Although, the movie didn’t just fuck up the marketing campaign, and I would hate to suggest otherwise. The movie definitely also fucked up the movie. The thing about dystopian existentialist parables is that they are parables. So, when a city in a novel is unnamed, it bears the characteristics of a modern city and probably bears more than a passing resemblance to the city where the author lives, or whatever. When a city is unnamed in a movie it is just WEIRD. It’s one thing to film the movie in Spain, or wherever this was filmed, but does every actor have to have a distinctly separate accent? And why do Julianne Moore and Mark Ruffalo live in Spain anyway? You begin to see how this falls apart.
Like, if in a dystopian existentialist parable, everyone is blind, then everyone is blind. We can all use our Imaginariums of Dr. Parnassus to picture what that might be like. But when it’s in a movie, it’s a bunch of people that you know very well are not blind pretending to stumble around all over the place. Julianne Moore and Mark Ruffalo and even Danny Glover are all very talented actors, and if you needed three people to fake stumble around in human shit for two hours, you couldn’t pick better. But do you need three people to fake stumble around in human shit for two hours? I’m not sure you do!
Not to mention the fact that wherever the novel had space to explore what the emotional impact was of an epic human catastrophe, the movie basically had the space for this:
If there is one thing Hollywood loves it is seeing Julianne Moore cry. CRY FOR YOUR BANANA, YOU TEARS MONKEY! She has one of the most miserable faces in the game, apparently. But you can see how Julianne Moore crying might be less of an emotional exploration of the tenuousness of the social contract, and more just an exercise in misery. I mean, she cries really well! No one is saying she is not great at crying. But if that was all that was going on here, Saramago could have just said “everyone goes blind and this one lady is super sads about it,” and given the Nobel Prize (NOBEL PRIZE!) to someone else.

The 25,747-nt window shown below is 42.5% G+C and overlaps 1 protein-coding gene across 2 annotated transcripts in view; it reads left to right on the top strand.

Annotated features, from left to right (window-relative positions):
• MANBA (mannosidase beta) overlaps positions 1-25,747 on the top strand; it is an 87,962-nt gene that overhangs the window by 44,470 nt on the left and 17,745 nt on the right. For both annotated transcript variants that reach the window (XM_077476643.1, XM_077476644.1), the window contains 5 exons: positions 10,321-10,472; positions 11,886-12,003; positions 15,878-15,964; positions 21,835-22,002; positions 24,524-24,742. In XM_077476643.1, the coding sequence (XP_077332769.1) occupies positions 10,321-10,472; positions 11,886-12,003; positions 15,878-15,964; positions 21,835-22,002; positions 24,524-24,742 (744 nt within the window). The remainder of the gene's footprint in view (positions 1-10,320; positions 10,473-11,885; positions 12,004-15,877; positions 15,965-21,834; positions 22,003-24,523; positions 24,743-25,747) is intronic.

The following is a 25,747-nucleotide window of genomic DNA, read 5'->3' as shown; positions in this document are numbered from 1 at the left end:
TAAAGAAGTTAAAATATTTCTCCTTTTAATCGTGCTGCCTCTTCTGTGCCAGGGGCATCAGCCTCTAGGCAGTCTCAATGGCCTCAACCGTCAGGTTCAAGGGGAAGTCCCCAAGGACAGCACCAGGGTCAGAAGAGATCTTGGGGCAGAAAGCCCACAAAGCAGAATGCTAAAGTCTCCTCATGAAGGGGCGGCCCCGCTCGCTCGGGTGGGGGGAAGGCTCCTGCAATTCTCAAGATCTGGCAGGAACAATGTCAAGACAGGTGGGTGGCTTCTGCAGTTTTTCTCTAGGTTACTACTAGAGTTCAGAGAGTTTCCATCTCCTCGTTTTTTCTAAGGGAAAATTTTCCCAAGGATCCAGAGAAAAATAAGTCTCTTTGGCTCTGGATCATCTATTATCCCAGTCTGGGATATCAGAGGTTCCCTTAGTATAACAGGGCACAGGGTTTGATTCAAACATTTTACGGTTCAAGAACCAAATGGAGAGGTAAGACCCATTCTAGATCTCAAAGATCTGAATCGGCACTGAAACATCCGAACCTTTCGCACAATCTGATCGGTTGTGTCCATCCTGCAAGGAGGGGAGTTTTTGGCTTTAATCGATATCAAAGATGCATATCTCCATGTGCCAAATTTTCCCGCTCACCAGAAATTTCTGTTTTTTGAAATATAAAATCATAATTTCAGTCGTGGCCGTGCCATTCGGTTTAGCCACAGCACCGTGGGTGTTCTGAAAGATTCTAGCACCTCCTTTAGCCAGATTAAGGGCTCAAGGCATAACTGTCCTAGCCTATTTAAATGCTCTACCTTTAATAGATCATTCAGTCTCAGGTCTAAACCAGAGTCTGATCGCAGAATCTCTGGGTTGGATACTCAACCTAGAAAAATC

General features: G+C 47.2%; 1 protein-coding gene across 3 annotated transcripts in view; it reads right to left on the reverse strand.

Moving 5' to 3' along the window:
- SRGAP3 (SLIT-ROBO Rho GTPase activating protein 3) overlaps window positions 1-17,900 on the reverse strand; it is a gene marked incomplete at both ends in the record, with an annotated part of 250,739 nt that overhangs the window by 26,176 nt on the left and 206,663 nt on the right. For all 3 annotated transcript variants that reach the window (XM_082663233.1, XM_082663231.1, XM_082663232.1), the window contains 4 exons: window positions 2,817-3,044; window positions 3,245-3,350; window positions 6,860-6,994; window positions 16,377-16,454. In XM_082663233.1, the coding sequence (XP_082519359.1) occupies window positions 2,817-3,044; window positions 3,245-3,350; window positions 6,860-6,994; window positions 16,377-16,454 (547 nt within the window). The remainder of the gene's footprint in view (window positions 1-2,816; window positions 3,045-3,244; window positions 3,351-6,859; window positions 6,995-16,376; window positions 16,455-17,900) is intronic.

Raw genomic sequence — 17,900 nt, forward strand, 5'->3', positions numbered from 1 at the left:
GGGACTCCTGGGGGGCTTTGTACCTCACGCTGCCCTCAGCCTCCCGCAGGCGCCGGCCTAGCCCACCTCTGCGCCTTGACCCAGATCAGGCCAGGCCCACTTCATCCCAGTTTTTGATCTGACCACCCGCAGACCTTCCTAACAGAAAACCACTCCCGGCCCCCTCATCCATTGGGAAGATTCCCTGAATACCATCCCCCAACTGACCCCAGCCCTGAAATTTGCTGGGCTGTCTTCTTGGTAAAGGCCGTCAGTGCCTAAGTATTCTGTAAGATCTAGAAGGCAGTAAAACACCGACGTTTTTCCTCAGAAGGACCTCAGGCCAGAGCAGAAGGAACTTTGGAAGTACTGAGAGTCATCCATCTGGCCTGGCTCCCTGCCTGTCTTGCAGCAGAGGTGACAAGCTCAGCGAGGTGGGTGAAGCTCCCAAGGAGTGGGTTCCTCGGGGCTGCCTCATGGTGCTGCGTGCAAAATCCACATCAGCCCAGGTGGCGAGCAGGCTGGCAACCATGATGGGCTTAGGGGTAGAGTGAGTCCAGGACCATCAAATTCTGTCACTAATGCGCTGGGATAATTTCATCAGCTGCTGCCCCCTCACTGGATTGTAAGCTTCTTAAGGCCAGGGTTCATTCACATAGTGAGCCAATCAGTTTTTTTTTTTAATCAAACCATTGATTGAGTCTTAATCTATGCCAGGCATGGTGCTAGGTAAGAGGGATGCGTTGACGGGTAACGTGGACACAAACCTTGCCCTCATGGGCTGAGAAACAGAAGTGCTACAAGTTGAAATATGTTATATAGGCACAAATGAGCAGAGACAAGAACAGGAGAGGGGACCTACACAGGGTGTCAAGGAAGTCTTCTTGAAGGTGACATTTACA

This is never more apparent than at the end. In the book, the return of sight is not an intrinsically happy ending. The world has been broken, the darker side of humanity revealed, and it will take a lot of work to rebuild, you know, SOCIETY, as well as rebuilding shattered personal lives. We are left at the precipice of an enormous crossroads now that our eyes have been “opened,” so to speak. Not so in the movie! In the movie it reads like a classic Hollywood happy ending. Everyone can see again. HIGH FIVE.
Any meaning to be gleaned from this movie is force fed to the audience, in complete opposition to the book’s effect. When Mark Ruffalo suggests that the original blind patient’s symptoms resemble something called “agnosia,” Julianne Moore asks “is that related to agnosticism?” OW! MY HEAD! PLEASE, STOP BEATING ME OVER IT!*
That being said, there is one criticism that no one could lobby against this movie: they spared no expense on the shit budget. If you were worried that Hollywood would stand in the way of this movie getting the human shit all over the place that it needed to tell this story, you are wrong. There was no skimping on the Blindness prop-shit budget.
Now, Blindness is not the worst movie ever made if for no other reason than that it is (shit everywhere aside) visually very beautiful. You can see how hard they worked to mirror the experience of this pandemic blindness while still being watchable, and many of the images are captivating. Except for this one, when everyone goes out dancing in the rain:
What is this a dystopian existentialist Zima commercial? A Macy Gray video? Actually, to be fair, that scene was ridiculous (although slightly less ridiculous than the scene a few minutes later when Julianne Moore and some friends take a giggling rain shower on the roof) but it still looks good.
And if there is one thing that is important about dystopian existentialist parables it is that they look good.
Hey Blindness, how many fingers am I holding up?
Get it? Blindness, do you get it?
*It’s not impossible that this line about agnosia-agnosticism was in the book, I don’t remember, it was a long time ago that I read it, but I am still confident that the book was more subtle than this movie log10 to the woof power.